I think its entire orientation to be wrong.

If the court is ultimately going to check whether the terms drafted and/or disputed over, why doesn’t it just prepare the order or judgment itself? The current procedure was made at a time before the ubiquity and affordability of computers and printers at the workplace. This would save the entire tedious and wasteful process of preparing the draft order (postage, time spent drafting order and/or checking and rechecking it, cover letters, faxes, carbon copies). What is more the exact terms as recorded by the Judge/Registrar is within their knowledge as well. To have the lawyers instead prepare and agree on a draft which can be completely re-drafted by the Registrar is not just tedious but silly.

If we have to pay a little more for it then so be it. I don’t think many mind paying a higher filing fee to have the court prepare the order and issue it within say a week of the decision. Actually, with the improved quality of staff at the Registrar level these days, I’m certain it could be done right on the spot. After all, they are currently dictating the format of how the draft orders are to be prepared anyway.

This can also be a form of revenue for the government as well.

Furthermore, it reduces the Registrar dealing with the order to just once. Under the present procedure, they have to check and usually correct the draft and then later wait for the fair copy to enable them to seal the order.

It also eliminates the possibility of fraud emanating from the lawyers where the terms of the order are concerned.

It would also remove this as one “area of resistance” to those incredibly desperate defendants who instruct their lawyers to go all out to delay the inevitable. Those instructed lawyers would sometimes just dispute the order to slow down the issuance of the sealed order. This is because if there is a lot of dispute then it needs to be settled before the Registrar. For that an appointment needs to be made and a date is usually not immediate. Then there is the possibility of an adjournment of the appointment for some reason or other. The draft may have to be resubmitted and then a fresh dispute arising. There are so many variables that may result in the delay of just the approval of the draft order.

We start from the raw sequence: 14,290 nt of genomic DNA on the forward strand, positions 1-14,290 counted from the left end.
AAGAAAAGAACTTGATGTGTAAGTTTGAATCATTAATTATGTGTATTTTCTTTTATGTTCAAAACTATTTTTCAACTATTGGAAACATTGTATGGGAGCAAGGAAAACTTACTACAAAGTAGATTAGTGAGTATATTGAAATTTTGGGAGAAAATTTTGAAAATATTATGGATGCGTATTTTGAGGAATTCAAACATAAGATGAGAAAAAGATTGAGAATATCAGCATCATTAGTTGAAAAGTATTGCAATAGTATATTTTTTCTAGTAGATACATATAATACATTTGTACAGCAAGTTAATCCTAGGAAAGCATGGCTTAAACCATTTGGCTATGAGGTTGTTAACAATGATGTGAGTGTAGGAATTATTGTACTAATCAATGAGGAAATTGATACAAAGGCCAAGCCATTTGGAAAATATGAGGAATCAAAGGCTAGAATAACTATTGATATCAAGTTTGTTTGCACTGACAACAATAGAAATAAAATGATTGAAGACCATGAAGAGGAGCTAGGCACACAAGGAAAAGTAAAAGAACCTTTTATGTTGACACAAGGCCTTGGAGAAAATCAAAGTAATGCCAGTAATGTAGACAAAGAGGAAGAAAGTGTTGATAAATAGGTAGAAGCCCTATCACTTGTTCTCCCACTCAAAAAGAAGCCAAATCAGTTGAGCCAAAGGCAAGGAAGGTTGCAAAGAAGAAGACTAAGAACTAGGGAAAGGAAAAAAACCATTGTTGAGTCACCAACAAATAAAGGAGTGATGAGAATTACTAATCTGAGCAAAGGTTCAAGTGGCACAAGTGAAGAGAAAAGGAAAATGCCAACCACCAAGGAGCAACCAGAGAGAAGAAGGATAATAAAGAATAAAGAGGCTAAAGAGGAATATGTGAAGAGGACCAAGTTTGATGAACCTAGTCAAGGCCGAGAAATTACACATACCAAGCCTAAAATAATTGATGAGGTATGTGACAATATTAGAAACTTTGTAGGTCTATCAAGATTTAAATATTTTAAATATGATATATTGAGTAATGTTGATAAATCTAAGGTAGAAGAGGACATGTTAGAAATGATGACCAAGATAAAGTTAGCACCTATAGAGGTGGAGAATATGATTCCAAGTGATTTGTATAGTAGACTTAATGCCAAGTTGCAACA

Then even after all that, there is still the wait for the sealed copy of the order.

If the court could prepare and issue the order itself, that would be a tremendous breakthrough on the practical level. Executions can move faster. Clients don’t have to wait for months or years to see their judgment bear fruit. The economy picks up a tad more momentum when the “dead capital” is unlocked and put to productive use. People believe the system works. The system does work. This encourages foreign investment, etc.

Having perused and considered the RHC over the years ever now and again, I believe there are many such procedures and rules that should be reconsidered, reshaped, reworded and reinvigorated in light of the present technology available (video conferencing, recording and transcribing, e-filing, etc.), implemented by the courts right now (LCD signboards, emails, websites, some video recording) as well as the widespread trend of practise these days.

I would no longer call for a wholesale jettison of the rules as was done with the Woolf reforms having heard how disastrous it has turned out. It has however reaffirmed my belief that as humans the only way we truly progress is slowly, carefully, incrementally and most of all intelligently. By intelligent I mean a sensitivity to the measures of procedure as much as the effects of procedure both in practise and as against the public i.e. the clients. I would however call for a complete and thorough revision and unification of the RHC and SCR, keeping the concepts but streamlining the language and incorporating the use of technology to those areas where it is so possible in a gradual fashion.

Oh yeah and updating the amount of costs awarded to the litigants.

But I shall leave that complaint for another day.

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Fahri Azzat practices the dark arts of the law. Although he enjoys writing and reading, he doesn't enjoy writing his own little biographies of himself. Like this one. He wished somebody else would do it for him. He has little taste in writing about himself in third person. He feels weird doing it. But the part he finds most tedious is having to pad up the lack of his accomplishments, or share some interesting facts about his rather uneventful life, as if there were some who found that oh-so-interesting; as if he were some famous person, like Michael Jackson. When he writes these biographies, the thought, 'Wei, Jangan Perasaan- ah!' lights up in his head. So he usually just lists what he got involved with, positions he held and blah, blah. But this time. Right here. Right this very moment. Uhuh. This one. This one right here. He's finally telling it like it is.

Posted on 21 July 2009. You can follow any responses to this entry through the RSS 2.0.